It takes courage to have a single focus. I have been thinking about this a lot lately. Because while it takes chutzpah to set really ambitious goals, that is not where the bravery comes in. No, that comes later, when you have to recommit over and over to the vision you have set in order to realize it. This kind of focus is not always easy — especially in rapidly-growing companies where there are so many promising new opportunities to pursue.
How do you stay focused on existing plans when other opportunities keep popping up?
It is especially difficult when those other opportunities look good — something most of us struggle with. People often refer to attractive new opportunities as shiny objects that are hard to look away from. And for ambitious founders, it is a real challenge to not look.
After all, optimistically seeing new opportunities is what led you to start the business. It is who you are. But along the way to building a great company, there are always the siren songs of shiny objects to attract you and distract you.
If you are a startup founder, I will bet at least one of these tempters sounds familiar:
- The big customer who wants something slightly different than what you offer
- The sales team pushing to develop an offshoot of your current product
- The conference that wants you to keynote the event
- The “Midas List” investor who really, really wants to introduce you to a stable of successful CEOs who can help grow your business
- The consulting partner who wants to build a service offering around your product
Sometimes, new opportunities come from within. Inevitably, you learn new information on your journey and face challenges that make you reconsider what is ahead. Hard times will make the idea of veering onto another, seemingly easier path quite compelling.
You have to stay true to that core idea if you believe it has real value and know that it is worth your focus.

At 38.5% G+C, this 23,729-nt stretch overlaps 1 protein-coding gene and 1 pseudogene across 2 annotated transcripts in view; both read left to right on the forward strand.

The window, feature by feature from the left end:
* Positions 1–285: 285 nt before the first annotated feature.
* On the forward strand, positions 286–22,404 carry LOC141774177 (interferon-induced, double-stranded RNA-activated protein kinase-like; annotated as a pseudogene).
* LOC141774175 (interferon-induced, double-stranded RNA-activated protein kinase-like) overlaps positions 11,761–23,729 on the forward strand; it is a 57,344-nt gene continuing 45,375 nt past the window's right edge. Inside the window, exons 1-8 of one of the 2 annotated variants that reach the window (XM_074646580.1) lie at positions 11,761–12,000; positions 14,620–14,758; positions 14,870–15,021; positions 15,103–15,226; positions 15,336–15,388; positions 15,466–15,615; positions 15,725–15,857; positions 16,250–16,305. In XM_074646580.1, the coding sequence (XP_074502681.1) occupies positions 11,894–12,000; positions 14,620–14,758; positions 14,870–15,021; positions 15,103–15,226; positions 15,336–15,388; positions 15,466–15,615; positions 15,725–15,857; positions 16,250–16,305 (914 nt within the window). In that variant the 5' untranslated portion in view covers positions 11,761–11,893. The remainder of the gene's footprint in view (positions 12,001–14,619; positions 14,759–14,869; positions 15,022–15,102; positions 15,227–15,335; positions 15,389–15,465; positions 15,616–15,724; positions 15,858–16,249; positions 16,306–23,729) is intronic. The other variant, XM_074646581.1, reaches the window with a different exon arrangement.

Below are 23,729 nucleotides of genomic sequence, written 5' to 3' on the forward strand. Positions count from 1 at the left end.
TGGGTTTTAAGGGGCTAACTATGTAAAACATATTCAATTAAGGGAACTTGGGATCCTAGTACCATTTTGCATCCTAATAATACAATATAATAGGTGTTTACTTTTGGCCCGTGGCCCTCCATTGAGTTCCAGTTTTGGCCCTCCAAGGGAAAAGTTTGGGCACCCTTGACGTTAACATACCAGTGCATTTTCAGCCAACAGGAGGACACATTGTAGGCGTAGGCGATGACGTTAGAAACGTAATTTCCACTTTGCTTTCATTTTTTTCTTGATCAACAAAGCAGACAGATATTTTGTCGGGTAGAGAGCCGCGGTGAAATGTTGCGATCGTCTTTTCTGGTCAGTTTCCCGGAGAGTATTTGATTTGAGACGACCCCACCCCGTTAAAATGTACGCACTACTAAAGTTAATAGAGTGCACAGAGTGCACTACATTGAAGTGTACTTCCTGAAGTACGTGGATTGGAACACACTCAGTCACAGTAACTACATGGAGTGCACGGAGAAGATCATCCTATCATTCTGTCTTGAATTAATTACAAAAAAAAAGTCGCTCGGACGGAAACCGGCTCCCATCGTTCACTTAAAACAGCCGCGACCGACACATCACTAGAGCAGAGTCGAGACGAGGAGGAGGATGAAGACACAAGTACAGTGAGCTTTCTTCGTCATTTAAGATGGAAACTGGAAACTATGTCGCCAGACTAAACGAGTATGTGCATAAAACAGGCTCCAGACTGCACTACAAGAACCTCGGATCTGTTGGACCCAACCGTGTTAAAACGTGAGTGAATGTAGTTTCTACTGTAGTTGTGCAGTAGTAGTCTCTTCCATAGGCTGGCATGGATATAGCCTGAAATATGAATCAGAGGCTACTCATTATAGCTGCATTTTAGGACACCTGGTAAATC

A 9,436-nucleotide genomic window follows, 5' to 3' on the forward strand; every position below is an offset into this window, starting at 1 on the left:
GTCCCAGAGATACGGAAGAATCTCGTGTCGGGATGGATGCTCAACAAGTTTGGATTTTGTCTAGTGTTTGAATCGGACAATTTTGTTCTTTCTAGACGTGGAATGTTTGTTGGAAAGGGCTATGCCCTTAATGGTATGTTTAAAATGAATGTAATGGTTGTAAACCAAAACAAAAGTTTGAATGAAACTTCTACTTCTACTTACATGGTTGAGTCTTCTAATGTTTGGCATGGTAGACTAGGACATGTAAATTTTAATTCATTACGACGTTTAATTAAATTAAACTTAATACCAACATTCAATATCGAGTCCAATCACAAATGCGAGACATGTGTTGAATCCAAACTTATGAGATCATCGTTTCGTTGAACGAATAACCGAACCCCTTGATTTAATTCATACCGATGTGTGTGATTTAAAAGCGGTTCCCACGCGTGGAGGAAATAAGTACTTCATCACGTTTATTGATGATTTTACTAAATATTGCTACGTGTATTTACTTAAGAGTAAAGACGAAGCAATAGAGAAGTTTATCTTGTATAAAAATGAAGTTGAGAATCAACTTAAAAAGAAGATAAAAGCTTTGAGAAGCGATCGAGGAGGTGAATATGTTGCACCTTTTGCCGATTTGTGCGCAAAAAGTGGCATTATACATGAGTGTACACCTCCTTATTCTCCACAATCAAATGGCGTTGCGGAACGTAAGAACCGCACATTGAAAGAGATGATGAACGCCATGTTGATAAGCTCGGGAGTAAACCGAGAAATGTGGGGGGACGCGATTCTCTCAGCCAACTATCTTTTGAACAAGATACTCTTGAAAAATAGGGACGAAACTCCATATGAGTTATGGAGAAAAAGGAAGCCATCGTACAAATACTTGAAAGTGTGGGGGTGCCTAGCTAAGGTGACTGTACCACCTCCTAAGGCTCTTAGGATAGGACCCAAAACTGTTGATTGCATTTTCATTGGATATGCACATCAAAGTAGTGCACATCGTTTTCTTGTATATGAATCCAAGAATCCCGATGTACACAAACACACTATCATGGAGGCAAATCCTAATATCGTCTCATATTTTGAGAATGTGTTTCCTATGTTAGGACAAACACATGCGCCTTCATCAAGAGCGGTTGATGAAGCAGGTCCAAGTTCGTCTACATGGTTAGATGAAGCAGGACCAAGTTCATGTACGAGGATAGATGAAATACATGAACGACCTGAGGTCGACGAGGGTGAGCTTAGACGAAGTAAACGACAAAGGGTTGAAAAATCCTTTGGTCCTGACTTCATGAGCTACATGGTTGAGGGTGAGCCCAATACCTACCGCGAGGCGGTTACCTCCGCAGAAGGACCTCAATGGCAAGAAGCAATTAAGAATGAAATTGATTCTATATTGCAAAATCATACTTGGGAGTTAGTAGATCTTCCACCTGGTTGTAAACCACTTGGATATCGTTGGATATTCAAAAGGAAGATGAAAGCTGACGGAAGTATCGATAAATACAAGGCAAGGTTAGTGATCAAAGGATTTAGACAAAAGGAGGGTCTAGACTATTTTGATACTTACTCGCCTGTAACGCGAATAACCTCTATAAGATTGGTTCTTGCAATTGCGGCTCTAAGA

Changing direction is rarely a faster avenue to success. It is up to you to interpret what you are achieving and whether more success is ahead. If positive patterns are emerging, then you should have authentic confidence to stay disciplined and inspire others to work towards the future you see as well.
But how can you stay disciplined when attractive new opportunities continue to emerge?
Memorize your vision
Well, first you need to write it down. This will force you to edit your vision down to its essence, which is a great focus exercise in itself. But once you do, then you need to memorize it. Because your vision needs to be ingrained in your psyche — a part of you that you cannot drift away from too easily.
Share it with the team — often
Just as you will be tempted to redirect away from your core idea, the team will too. This is why part of your work (perhaps the most important part), is to share that vision with the team often. You cannot assume that everyone will memorize it as you have.
Use your vision as a lens
Consider each new opportunity. I know, this seems at odds with the idea of focus. But you have to be open, because every so often you will find magic. So, use your vision as a lens rather than as a blinder. This approach will help reshape and enhance what you can become.
Document potential impact
To do something new, you almost surely have to stop doing something you do now. What would you have to eliminate and what is the cost of doing so? Understand how the new would impact the team and customers. What more would people need to know in order to be successful?
Explain with kindness
Now, you have your answer. And you know why you arrived at that answer too. So, explain it as transparently as you can. Tell people who present you with new opportunities that you are grateful that they approached you and why now is not the time. Sometimes that answer is simply, “I am focused on growing the business and do not have time.”
Be grateful for today
Looking forward is what got you to where you are — your current level of success. Be grateful. Appreciate the significance of what you have already accomplished. And just like that vision, share this outlook with your team and make it part of the culture.
Disciplined focus is not easy. But neither is building a lasting business.
It is one of the most difficult challenges a founder faces — when to stay the course and when to trek a different way. Have courage that you can achieve what you set out to do. Know your vision and use it to guide you and the team. And be clear on everything you have learned to date and the cost of every action you take.
Because progress is not a privilege. It is your responsibility to honor what you have realized and keep advancing your success.
Read more of The Founder’s Paradox.